Consulting

(c) Das blaue Sofa / Club BertelsmannQuality – a key factor for international competitiveness

“How many people with a B.A. or M.A. qualification does a society need? Not a single one if their diploma is no more but a piece of paper whose pledges are not redeemed in form of a well-founded education, concrete competences and maturity by the person in question.”
(Jante Universitet, Vol. 3, episode “The Consequence of New Public Management: The Demise of Education”)

If you want to improve the quality and effectivness of work – education, research, administration – at your educational institution or at your private company, you can find expert help at the Østersø-Akademi / Akademie an der Steilküste. Here, you will find more information about the spectrum of our services in consulting, organizational analysis and strategic planning.

1. Quality – the Basic Need in Education and Work

New Public Management focuses on quantitative measures in its organization of education and other fields in the public sector. Quality under New Public Management is no more than a lip service, both in administration, in the qualification of management and the products the sector offers – in case of university, the academic education.
This is a fatal development, whose results can clearly be seen in Denmark: “When the students leave university, they get the shock of their life, since they realize that their education has no worth whatsoever,” as a journalist from the newspaper Politiken put it.

The key word is quality.

University is an institution of higher education, training young people to become both farseeing, critical members of society and excellent candidates for the job market. University education must be of top quality – otherwise it is a waste both of public resources and of the young people’s life time in their most receptive and creative years.

2. How to assess quality

However, quality as a key factor is also a problem – especially in a management system that builds on the disregard of quality and the suppression of critical thought.
In order to assess quality, you need experts with ample experience in the field they are to assess. This experience must not only be well-founded and penetrative, it must also be international: Quality is a factor that nowadays is determined by international competitiveness.

In order to assess quality you need experts. In the humanities, the quality criterion is even harder to assess, since the humanities only partly work with clear facts and fixed numbers as the natural sciences do. An expert assessing quality in humanistic education needs:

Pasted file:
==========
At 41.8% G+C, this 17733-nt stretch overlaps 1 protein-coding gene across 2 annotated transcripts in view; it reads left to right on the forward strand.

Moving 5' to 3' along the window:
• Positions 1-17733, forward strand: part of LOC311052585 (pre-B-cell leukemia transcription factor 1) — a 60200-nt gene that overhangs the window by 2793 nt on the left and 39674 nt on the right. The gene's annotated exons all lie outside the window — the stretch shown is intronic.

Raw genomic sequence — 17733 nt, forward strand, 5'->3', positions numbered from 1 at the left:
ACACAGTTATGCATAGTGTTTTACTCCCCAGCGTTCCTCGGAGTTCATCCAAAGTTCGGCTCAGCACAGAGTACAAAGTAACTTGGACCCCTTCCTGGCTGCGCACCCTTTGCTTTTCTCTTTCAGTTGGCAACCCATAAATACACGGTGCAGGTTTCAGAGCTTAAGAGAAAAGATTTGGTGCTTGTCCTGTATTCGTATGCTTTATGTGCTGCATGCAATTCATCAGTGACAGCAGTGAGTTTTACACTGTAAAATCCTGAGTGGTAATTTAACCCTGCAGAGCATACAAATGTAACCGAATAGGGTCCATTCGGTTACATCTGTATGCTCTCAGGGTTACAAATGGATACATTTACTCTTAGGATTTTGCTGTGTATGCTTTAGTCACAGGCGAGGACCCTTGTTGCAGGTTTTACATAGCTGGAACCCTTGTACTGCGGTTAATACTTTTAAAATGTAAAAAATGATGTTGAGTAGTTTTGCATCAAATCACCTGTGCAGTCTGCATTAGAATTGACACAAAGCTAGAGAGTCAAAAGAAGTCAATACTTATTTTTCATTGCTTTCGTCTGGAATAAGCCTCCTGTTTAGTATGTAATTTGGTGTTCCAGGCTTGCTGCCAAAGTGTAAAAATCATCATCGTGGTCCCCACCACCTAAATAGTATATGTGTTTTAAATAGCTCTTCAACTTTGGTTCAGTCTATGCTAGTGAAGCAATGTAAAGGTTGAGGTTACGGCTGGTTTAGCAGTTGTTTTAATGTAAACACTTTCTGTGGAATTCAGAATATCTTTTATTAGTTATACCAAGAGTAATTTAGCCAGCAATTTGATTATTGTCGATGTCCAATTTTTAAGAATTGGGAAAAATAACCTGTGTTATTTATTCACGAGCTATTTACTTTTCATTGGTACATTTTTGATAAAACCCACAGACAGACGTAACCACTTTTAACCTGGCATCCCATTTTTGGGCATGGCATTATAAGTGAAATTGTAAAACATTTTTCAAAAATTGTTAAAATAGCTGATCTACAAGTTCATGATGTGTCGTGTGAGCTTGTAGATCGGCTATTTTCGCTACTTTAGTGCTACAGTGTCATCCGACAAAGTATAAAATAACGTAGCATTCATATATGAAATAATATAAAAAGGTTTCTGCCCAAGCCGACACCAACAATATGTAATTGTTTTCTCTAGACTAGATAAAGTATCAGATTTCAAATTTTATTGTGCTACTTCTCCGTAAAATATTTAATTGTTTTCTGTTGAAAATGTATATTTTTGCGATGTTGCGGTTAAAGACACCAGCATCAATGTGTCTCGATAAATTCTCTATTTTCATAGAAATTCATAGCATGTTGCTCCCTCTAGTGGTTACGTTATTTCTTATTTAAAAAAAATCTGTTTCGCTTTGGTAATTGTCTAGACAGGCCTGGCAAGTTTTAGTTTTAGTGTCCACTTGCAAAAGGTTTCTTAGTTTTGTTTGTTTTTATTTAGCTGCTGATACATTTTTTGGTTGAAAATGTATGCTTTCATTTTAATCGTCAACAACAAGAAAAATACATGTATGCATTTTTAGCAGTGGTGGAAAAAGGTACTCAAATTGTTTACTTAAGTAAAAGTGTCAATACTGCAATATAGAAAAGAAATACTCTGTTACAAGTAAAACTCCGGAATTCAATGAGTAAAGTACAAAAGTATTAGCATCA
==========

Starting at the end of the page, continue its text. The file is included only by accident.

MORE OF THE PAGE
• long-term experience as top researcher in at least one humanistic discipline
  • comprehensive knowledge of other disciplines and the cultural sector beyond university, that invariably interact with the discipline the expert primarily is qualified in
  • long-term experience in teaching in the humanities: both with regard to knowledge in the discipline and to effective working methods in research, writing and presentation
  • long-term experience in the interaction between academic disciplines and the public
  • long-term experience in the administration of humanistic education
  • international acknowledgement as researcher and communicator of knowledge

Experts with these qualifications will be able to assess quality – not only in their own discipline, but to a certain degree also in other humanistic disciplines: Once you yourself have learnt to offer top-quality according to international standards, you are able to assess the work that is being done not only in your own, but also in neighbouring fields.

It is experts of this calibre that universities need to survive.

3. First Steps in Securing Quality in Humanistic Education

Due to Danish mentality and the specific development of Danish universities since the 1970s (cf. the episode ” in vol. 3 of Jante Universitet), the criterion of quality has specifically hard conditions at Danish universities. In a society building on an ideology of absolute, all-encompassing equality, “elite” and “excellence” have become negative terms that must be avoided. This, however, is incompatible with the very meaning of higher education and international competitiveness.
At Danish universities, certain aspects of quality assurance that are the norm and very fundament at international universities have been renounced as early as in the late 60s and are up to today being denounced as “elitist”.

A basic problem is the so-called “indavl” (in-breeding): the custom that the academic staff is primarily recruited from one’s own, so that many staff members remain at the same university where they started as students for the rest of their life. There is no demand that associate professors and professors should have working experience at other universities, and certainly not beyond Denmark. International competition thus is unknown at many departments. It would be very easy to substantially boost the quality of education in the Danish humanities by introducing a few basic rules: